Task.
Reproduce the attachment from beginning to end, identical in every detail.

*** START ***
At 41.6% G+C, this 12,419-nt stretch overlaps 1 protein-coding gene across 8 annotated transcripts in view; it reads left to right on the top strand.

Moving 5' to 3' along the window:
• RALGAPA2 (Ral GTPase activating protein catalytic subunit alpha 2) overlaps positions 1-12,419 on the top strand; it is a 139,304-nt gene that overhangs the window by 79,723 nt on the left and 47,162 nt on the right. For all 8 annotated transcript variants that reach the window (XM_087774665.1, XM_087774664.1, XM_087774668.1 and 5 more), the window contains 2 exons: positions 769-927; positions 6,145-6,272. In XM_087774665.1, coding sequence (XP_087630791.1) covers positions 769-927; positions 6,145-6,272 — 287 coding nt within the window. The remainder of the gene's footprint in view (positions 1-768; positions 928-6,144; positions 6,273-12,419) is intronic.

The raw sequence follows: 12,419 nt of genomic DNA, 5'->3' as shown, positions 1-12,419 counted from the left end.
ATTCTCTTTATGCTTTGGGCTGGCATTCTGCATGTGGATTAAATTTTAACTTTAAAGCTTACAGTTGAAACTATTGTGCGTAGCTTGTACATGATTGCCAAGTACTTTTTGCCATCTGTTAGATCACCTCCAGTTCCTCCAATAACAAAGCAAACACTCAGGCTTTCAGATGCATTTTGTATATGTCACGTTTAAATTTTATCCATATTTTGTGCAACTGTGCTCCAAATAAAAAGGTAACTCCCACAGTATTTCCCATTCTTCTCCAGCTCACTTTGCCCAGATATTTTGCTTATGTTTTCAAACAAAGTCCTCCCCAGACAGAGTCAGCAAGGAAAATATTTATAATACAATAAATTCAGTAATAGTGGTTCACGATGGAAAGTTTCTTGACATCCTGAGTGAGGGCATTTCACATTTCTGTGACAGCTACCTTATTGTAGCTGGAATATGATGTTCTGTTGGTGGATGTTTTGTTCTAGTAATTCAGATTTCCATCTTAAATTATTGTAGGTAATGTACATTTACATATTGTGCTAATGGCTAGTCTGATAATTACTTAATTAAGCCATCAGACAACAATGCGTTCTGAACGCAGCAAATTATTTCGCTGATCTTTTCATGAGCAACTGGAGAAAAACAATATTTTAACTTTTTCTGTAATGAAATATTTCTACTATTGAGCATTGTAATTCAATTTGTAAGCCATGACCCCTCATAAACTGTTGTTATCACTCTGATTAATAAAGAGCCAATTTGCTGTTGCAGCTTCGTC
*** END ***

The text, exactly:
At 41.6% G+C, this 12,419-nt stretch overlaps 1 protein-coding gene across 8 annotated transcripts in view; it reads left to right on the top strand.

Moving 5' to 3' along the window:
• RALGAPA2 (Ral GTPase activating protein catalytic subunit alpha 2) overlaps positions 1-12,419 on the top strand; it is a 139,304-nt gene that overhangs the window by 79,723 nt on the left and 47,162 nt on the right. For all 8 annotated transcript variants that reach the window (XM_087774665.1, XM_087774664.1, XM_087774668.1 and 5 more), the window contains 2 exons: positions 769-927; positions 6,145-6,272. In XM_087774665.1, coding sequence (XP_087630791.1) covers positions 769-927; positions 6,145-6,272 — 287 coding nt within the window. The remainder of the gene's footprint in view (positions 1-768; positions 928-6,144; positions 6,273-12,419) is intronic.

The raw sequence follows: 12,419 nt of genomic DNA, 5'->3' as shown, positions 1-12,419 counted from the left end.
ATTCTCTTTATGCTTTGGGCTGGCATTCTGCATGTGGATTAAATTTTAACTTTAAAGCTTACAGTTGAAACTATTGTGCGTAGCTTGTACATGATTGCCAAGTACTTTTTGCCATCTGTTAGATCACCTCCAGTTCCTCCAATAACAAAGCAAACACTCAGGCTTTCAGATGCATTTTGTATATGTCACGTTTAAATTTTATCCATATTTTGTGCAACTGTGCTCCAAATAAAAAGGTAACTCCCACAGTATTTCCCATTCTTCTCCAGCTCACTTTGCCCAGATATTTTGCTTATGTTTTCAAACAAAGTCCTCCCCAGACAGAGTCAGCAAGGAAAATATTTATAATACAATAAATTCAGTAATAGTGGTTCACGATGGAAAGTTTCTTGACATCCTGAGTGAGGGCATTTCACATTTCTGTGACAGCTACCTTATTGTAGCTGGAATATGATGTTCTGTTGGTGGATGTTTTGTTCTAGTAATTCAGATTTCCATCTTAAATTATTGTAGGTAATGTACATTTACATATTGTGCTAATGGCTAGTCTGATAATTACTTAATTAAGCCATCAGACAACAATGCGTTCTGAACGCAGCAAATTATTTCGCTGATCTTTTCATGAGCAACTGGAGAAAAACAATATTTTAACTTTTTCTGTAATGAAATATTTCTACTATTGAGCATTGTAATTCAATTTGTAAGCCATGACCCCTCATAAACTGTTGTTATCACTCTGATTAATAAAGAGCCAATTTGCTGTTGCAGCTTCGTC